Though it has aged badly, The Mask seems like a movie that was many years ahead of its time.
First, it was based on an offbeat cult comic book (created by John Arcudi and Doug Mahnke, and published by Mike Richardson’s Dark Horse Comics), a practice which seems to be the norm nowadays (look no further than this spring’s Watchmen for proof). Second, with its then-cutting-edge use of computer graphics augmentation, it gave a sense of cartoon-y whimsy to what would have been an otherwise straightforward action picture (taken to the nth degree, we’re now given something like 'Speed Racer'). And finally, it saw the potential in a little-known comic named Jim Carrey, who would go on to become a box office juggernaut.
The storyline of The Mask concerns one Stanley Ipkiss (Jim Carrey), a loveable loser who works at a bank and lets everyone walk all over him. One night he stumbles upon a mystical, vaguely defined mask that turns him into the titular antihero. Forgoing the comic book’s hyper-violence, the film instead turns Ipkiss into an even goofier Nutty Professor – an over-caffeinated raconteur able to stretch, squash, and manipulate himself and others in the tradition of famous animator Tex Avery.
From there, things get more complicated, as his outlandish tomfoolery soon attracts the attention of a group of villainous gangsters (led by Eric Roberts stand-in Peter Greene) and the police (led by Peter Riegert stand-in Peter Riegert). The movie climaxes with a siege on a charity ball (in keeping with the cartoon feeling, the money for the charity is held in a giant pink piggie), with Greene wearing the mask, amplifying his evil. This is when the movie shifts into all out lunacy, with multiple (human and non-human) wearers of the mask, gun fights, explosives, the whole bit, and it all ends up being a little… blah.
The Mask isn’t an exceptional film in any way, really. Besides the truly rubbery performance by Jim Carrey (this was him at his most raw and undiluted), and some of the visual effects (others are pretty uninspired), this is a cheap action movie with some B-movie gangsters and garish visuals thrown in. Director Chuck Russell’s lackluster authorship is all over this thing – scenes go on for too long, camera placement is awkward, and the movie lacks any real flow or narrative drive with tonal inconsistencies a plenty.
If it weren’t for Carrey, and the introduction of Cameron Diaz in her first big screen role, the movie might have slid even further into the realms of the obscure. No matter how cutting-edge it may have seemed at the time, the movie has aged horribly. But could this Blu Ray breath new life into the film?
Honestly, I was shocked by this single-layer 1080p VC-1 1.85:1 transfer. This must be the best this movie has ever, ever looked. The movie has been plagued from its original home video inception with muddy visuals; the garish lights of Edge City bleeding into the picture and giving everything an orange-y tint. Sometimes it still goes over the top, with some digital noise, but it wasn’t enough to quell my enthusiasm for the transfer (there’s no noticeable grain or visual blips).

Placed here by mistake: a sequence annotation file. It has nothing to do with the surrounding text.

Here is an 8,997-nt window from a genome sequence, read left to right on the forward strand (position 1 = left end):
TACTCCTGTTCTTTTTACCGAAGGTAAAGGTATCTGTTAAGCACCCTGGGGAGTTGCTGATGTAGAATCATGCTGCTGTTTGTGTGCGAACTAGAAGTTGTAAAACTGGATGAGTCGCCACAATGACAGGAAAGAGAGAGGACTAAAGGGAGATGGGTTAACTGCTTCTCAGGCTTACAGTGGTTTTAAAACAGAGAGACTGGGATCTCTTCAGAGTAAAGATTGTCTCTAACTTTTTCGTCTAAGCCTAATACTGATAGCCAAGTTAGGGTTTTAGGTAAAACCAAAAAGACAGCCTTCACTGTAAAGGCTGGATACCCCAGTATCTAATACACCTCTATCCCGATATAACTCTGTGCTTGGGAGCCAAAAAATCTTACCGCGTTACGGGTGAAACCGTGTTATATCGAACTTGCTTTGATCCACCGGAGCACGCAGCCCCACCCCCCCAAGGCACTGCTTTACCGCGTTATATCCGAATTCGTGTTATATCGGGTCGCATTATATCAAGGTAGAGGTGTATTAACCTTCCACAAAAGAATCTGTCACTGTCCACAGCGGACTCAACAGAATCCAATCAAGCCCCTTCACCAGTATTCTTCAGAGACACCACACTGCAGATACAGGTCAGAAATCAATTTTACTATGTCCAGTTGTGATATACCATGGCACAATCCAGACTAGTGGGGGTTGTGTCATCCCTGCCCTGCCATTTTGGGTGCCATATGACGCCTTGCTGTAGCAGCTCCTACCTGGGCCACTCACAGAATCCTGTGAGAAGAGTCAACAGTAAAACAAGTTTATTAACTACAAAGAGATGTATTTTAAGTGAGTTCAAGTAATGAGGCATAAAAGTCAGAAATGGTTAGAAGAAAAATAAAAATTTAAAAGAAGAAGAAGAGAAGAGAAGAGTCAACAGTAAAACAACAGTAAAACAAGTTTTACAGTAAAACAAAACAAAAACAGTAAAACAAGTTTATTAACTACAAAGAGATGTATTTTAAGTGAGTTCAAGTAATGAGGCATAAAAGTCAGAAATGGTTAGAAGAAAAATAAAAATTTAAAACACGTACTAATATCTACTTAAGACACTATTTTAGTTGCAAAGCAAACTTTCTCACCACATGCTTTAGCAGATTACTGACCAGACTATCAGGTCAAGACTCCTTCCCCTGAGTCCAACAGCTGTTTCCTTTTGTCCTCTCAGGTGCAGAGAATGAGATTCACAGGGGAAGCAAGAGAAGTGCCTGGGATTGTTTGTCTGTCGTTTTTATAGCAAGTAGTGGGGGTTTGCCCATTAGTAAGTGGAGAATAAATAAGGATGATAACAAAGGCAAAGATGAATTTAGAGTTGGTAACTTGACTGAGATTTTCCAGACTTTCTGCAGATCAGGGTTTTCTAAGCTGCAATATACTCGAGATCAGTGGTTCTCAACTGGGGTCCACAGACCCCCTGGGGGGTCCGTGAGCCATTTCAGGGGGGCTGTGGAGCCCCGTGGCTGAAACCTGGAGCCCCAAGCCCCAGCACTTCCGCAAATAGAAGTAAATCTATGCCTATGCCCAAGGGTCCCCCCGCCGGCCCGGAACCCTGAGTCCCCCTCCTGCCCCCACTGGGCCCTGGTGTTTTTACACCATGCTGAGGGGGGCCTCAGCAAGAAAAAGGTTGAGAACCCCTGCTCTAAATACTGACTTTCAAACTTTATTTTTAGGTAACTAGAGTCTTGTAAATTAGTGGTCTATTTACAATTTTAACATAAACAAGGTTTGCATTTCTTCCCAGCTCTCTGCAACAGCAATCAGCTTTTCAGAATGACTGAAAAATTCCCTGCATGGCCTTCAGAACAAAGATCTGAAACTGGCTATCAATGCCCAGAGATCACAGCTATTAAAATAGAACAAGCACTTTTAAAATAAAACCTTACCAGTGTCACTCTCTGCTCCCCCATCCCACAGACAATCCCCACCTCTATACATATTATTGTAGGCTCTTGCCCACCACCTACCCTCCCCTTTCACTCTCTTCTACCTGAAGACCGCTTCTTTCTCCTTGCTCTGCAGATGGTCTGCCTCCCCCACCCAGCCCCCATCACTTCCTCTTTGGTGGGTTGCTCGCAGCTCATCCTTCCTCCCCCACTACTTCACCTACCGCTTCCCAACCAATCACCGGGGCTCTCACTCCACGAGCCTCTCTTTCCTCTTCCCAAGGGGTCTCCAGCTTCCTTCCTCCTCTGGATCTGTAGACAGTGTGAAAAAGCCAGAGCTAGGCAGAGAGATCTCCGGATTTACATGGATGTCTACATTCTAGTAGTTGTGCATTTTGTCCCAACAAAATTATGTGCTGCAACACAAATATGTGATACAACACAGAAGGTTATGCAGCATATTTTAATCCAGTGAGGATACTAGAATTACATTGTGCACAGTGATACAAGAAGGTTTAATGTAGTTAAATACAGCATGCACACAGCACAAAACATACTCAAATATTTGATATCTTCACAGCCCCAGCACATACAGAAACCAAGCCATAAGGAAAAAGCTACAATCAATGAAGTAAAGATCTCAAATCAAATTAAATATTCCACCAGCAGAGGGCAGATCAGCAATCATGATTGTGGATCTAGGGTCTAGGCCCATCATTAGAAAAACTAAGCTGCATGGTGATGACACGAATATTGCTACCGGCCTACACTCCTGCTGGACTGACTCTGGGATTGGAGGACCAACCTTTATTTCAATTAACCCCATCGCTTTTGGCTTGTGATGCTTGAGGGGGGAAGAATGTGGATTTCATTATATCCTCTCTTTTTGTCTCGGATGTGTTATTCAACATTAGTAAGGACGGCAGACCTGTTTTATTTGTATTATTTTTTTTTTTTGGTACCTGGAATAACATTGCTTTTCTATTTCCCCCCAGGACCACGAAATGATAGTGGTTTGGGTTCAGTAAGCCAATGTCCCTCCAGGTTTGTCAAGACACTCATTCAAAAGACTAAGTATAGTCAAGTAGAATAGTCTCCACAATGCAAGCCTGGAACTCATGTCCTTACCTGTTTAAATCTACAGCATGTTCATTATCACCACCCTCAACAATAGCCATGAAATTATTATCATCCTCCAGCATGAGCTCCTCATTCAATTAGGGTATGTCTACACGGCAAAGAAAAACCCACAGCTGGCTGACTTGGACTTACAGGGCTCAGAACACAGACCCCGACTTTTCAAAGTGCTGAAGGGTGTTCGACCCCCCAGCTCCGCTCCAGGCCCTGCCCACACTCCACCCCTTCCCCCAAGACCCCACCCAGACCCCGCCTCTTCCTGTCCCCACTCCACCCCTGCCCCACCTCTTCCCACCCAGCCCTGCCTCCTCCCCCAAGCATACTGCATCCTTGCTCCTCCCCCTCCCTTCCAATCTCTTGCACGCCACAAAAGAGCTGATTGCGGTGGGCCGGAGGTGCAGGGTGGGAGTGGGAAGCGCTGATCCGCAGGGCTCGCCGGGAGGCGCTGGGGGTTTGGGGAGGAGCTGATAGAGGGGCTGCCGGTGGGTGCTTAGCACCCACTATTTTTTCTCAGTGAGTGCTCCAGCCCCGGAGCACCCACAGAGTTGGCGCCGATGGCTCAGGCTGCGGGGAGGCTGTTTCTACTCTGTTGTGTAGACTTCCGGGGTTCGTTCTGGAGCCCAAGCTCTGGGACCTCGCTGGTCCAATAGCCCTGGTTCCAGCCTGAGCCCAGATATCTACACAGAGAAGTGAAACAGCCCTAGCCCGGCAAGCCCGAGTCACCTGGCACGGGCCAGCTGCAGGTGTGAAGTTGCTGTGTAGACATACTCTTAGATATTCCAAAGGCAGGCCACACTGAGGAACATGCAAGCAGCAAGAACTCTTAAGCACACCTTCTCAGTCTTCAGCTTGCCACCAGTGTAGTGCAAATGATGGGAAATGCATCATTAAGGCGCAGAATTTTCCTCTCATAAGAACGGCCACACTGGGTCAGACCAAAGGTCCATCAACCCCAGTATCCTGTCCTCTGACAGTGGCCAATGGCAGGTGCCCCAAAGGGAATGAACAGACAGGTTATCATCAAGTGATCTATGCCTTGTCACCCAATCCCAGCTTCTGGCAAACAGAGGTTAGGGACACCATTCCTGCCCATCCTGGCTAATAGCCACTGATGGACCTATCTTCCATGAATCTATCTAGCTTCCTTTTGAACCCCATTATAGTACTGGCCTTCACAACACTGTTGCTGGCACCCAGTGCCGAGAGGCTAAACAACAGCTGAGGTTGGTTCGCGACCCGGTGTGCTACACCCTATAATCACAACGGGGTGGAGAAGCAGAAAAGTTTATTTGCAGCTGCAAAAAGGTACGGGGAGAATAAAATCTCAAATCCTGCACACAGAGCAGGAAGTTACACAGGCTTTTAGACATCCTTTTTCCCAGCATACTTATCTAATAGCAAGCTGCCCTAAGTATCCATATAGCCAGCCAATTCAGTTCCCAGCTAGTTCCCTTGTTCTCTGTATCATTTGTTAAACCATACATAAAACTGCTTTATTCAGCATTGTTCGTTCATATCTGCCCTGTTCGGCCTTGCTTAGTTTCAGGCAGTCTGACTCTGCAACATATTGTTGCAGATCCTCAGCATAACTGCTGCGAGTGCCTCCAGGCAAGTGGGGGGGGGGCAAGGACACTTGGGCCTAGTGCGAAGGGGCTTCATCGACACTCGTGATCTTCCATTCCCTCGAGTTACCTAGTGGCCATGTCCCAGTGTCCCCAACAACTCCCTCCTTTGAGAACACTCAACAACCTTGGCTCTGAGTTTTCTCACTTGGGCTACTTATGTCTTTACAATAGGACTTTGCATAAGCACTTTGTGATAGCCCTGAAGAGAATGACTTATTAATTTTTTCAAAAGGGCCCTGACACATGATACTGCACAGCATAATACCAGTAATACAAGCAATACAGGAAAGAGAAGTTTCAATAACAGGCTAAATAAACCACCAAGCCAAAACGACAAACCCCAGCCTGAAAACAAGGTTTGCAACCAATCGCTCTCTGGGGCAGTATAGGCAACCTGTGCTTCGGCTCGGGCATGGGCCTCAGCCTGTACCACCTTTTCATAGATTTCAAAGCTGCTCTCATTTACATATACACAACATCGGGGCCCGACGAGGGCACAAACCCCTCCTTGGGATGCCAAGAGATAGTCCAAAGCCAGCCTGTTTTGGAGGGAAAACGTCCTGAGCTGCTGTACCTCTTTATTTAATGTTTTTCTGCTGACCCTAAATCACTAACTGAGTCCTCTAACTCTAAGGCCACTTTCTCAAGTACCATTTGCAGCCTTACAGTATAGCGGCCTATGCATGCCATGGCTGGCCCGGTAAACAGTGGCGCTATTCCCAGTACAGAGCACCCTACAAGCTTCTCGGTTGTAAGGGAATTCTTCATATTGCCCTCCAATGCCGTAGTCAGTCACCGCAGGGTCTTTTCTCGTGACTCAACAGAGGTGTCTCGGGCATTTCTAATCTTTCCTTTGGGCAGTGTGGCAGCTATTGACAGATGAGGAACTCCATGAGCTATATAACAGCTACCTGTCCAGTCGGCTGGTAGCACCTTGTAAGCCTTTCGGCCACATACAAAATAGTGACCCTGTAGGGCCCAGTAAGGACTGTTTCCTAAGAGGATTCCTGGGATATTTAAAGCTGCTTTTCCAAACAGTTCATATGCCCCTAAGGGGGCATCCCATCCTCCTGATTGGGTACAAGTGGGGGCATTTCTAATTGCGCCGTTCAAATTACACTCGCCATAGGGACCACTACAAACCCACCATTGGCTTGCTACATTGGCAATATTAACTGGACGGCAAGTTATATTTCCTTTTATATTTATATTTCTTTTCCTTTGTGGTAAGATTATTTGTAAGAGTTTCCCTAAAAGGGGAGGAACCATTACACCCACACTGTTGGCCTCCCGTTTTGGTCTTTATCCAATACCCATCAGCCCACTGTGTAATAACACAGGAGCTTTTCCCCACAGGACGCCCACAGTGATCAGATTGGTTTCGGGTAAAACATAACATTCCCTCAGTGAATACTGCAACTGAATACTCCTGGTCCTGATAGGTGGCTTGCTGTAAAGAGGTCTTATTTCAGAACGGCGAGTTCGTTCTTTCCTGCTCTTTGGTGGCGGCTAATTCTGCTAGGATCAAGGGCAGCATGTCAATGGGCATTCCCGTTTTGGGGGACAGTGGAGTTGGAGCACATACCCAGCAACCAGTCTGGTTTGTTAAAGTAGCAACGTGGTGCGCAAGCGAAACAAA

Contrast has been upped to give the entire movie more depth and clarity, really bringing the fictional Las Vegas-meets-Detroit vibe of Edge City to life. And the effects really pop in this transfer, for better or worse, since with their added sheen, they seem a bit more disconnected from the actual movie.
While certainly not a reference-quality presentation, you could show The Mask Blu Ray to anyone who saw it in the theaters or on home video and say “Now, look at THIS” and they would be very, very impressed.
Again, the True HD 5.1 track is really, really great (but, again, nothing that you’ll throw on for your “awesome home theater” demonstration). The cartoon-y nature of the movie means the more outlandish scenes are better served by the fairly impressive sound mix (when Carrey is ping-ponging down an apartment corridor, for instance, all channels are worked vigorously).
Dialogue-heavy scenes, supported by a great front-speaker mix, really shine, with very little in the way of ambience or in-between sound. It’s either boom, kapow, klang, or it’s two people talking in the front speakers. There’s very little in the way of middle ground, audio-wise. Still, I would say this is a solid mix – loud and aggressive when it needs to be, sporting great front-speaker mix. Honestly – the movie has probably never sounded this good, either.
The audio package is augmented by a perfectly listenable standard Dolby Digital 5.1 mix in both English and German (with English or German subtitles).
All supplements are in standard definition; very disappointing indeed. Also disappointing is the fact that Jim Carrey doesn’t participate in any of the special features. It’s weird and distracting.
While The Mask was a crummy-looking movie that’s aged horribly, this Blu Ray release does a lot to revitalize it. The video quality was shockingly great, and the audio, while not firing on all cylinders, is still fair. Add to that a wealth of bonus features and, even if you haven’t seen it in ten years, but loved it when it came out, it’s definitely recommended.